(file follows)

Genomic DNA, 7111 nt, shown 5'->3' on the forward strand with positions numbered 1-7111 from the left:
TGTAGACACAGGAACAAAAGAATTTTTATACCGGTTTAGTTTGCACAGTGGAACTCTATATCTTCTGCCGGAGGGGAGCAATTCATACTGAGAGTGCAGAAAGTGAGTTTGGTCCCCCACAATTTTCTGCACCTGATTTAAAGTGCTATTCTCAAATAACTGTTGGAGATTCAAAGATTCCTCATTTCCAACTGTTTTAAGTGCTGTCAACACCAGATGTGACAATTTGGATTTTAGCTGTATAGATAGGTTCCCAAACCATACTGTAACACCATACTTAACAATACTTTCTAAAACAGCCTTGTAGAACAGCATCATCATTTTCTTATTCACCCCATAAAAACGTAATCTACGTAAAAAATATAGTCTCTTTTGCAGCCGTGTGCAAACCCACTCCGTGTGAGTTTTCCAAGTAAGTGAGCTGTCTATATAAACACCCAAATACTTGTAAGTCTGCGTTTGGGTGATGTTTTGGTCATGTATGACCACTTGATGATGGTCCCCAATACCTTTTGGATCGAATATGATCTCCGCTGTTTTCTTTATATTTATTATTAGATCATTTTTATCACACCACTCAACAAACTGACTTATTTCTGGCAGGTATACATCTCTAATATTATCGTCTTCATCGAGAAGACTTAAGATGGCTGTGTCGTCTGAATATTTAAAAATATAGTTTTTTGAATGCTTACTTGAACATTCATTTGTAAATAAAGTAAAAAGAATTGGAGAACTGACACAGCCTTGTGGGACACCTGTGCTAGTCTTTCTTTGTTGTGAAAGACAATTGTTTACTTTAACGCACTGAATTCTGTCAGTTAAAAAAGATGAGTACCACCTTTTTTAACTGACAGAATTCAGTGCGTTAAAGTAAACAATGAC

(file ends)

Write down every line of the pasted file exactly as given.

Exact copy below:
Genomic DNA, 7111 nt, shown 5'->3' on the forward strand with positions numbered 1-7111 from the left:
TGTAGACACAGGAACAAAAGAATTTTTATACCGGTTTAGTTTGCACAGTGGAACTCTATATCTTCTGCCGGAGGGGAGCAATTCATACTGAGAGTGCAGAAAGTGAGTTTGGTCCCCCACAATTTTCTGCACCTGATTTAAAGTGCTATTCTCAAATAACTGTTGGAGATTCAAAGATTCCTCATTTCCAACTGTTTTAAGTGCTGTCAACACCAGATGTGACAATTTGGATTTTAGCTGTATAGATAGGTTCCCAAACCATACTGTAACACCATACTTAACAATACTTTCTAAAACAGCCTTGTAGAACAGCATCATCATTTTCTTATTCACCCCATAAAAACGTAATCTACGTAAAAAATATAGTCTCTTTTGCAGCCGTGTGCAAACCCACTCCGTGTGAGTTTTCCAAGTAAGTGAGCTGTCTATATAAACACCCAAATACTTGTAAGTCTGCGTTTGGGTGATGTTTTGGTCATGTATGACCACTTGATGATGGTCCCCAATACCTTTTGGATCGAATATGATCTCCGCTGTTTTCTTTATATTTATTATTAGATCATTTTTATCACACCACTCAACAAACTGACTTATTTCTGGCAGGTATACATCTCTAATATTATCGTCTTCATCGAGAAGACTTAAGATGGCTGTGTCGTCTGAATATTTAAAAATATAGTTTTTTGAATGCTTACTTGAACATTCATTTGTAAATAAAGTAAAAAGAATTGGAGAACTGACACAGCCTTGTGGGACACCTGTGCTAGTCTTTCTTTGTTGTGAAAGACAATTGTTTACTTTAACGCACTGAATTCTGTCAGTTAAAAAAGATGAGTACCACCTTTTTTAACTGACAGAATTCAGTGCGTTAAAGTAAACAATGAC